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“You should fail more often” is not usually a phrase you hear in business. However, when it comes to IT projects, Toby Wolpe of TechRepublic suggests that failed projects can teach us invaluable lessons. Wolpe suggest that companies that have experi

IT Projects: Why You Need to Fail More Often

“You should fail more often” is not usually a phrase you hear in business.  However, when it comes to IT projects, Toby Wolpe of TechRepublic suggests that failed projects can teach us invaluable lessons.  Wolpe suggest that companies that have experienced more than their share of project failures are more likely to be willing to experiment.  This is because they understand that, while a project failure isn’t exactly fun, it can teach lessons that otherwise would go unlearned.  In short, failure can ultimately give your organization the competitive edge needed to be successful.  The key, according to Wolpe, is to get attitudes to about failure to change:

Changing attitudes to project management and failure will also result in an improved ability to develop business cases and planning, according to Gartner.  It will lead to the introduction of mechanisms to support that new mentality.  Early warning systems, stage or phase gates, and frequent reviews by unbiased individuals will become normal practice and help organizations to pull out early from projects that are failing.  In the past, improvements to project management have focused on processes, using tools for standardization and optimization.  This approach improves things in 80 percent of cases, but creates a false sense of security in the remaining instances, Gartner said.

 

When dealing with project failure, you will gain a clear vision of why a problem occurred and how to prevent it in the future.  Instead of creating a false sense of security, this creates security based in fact and predictability.  The ability to acknowledge a failure and move on to future success is a positive thing for any company.  Being able to bounce back from an issue or an overall project failure will show resilience that will not go unnoticed by company leaders.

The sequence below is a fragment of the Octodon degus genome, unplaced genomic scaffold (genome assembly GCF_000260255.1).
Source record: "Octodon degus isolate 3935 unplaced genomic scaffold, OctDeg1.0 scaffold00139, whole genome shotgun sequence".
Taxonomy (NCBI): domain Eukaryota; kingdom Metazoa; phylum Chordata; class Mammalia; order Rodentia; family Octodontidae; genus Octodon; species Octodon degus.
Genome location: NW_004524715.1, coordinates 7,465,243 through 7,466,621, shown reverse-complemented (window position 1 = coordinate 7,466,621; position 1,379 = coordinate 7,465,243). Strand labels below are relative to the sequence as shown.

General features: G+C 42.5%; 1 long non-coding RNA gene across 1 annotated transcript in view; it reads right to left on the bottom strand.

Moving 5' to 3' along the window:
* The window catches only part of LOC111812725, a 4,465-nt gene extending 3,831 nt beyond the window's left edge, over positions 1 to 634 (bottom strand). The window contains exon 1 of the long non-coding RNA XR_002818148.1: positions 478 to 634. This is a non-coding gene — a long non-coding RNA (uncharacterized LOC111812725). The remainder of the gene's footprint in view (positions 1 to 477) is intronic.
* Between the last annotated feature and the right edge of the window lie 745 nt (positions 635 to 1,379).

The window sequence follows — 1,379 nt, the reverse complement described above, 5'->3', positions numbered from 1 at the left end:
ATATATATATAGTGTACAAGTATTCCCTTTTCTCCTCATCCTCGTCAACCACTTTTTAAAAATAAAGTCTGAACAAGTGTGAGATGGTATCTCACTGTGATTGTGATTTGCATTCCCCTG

This is not to say that you should want the majority of your projects to fail.  While some failure is desired for the purposes of learning, Wolpe does say that there is a limit.  Wolpe notes that “project managers who take an approach that accepts failure rates of between one in five and one in three will ultimately end up making technology more responsive to business conditions.”  It is important to remember, however, that repeated failures are not desired.  If a project fails once for a certain reason, you should learn from that experience.  If a project fails multiple times, you should be concerned.  Should multiple project failures occur, you and your team must take the time to find the root cause.  Otherwise, your project failures are also business execution failures as well.

As counterintuitive as it may sound, failure can sometimes be the key to success.  Failure in moderation allows for teachable moments.  It also prepares IT professionals to deal with uncertainty and problems so they are able to prevent such things in the future.  Remember, failure all the time is certainly not the goal here.  However, learning to translate IT project failure into the ability to minimize your losses is a smart and strategic way to make the best out of a bad situation.

About Anne Grybowski

Anne is a former staff writer for CAI's Accelerating IT Success, with a degree in Media Studies from Penn State University.

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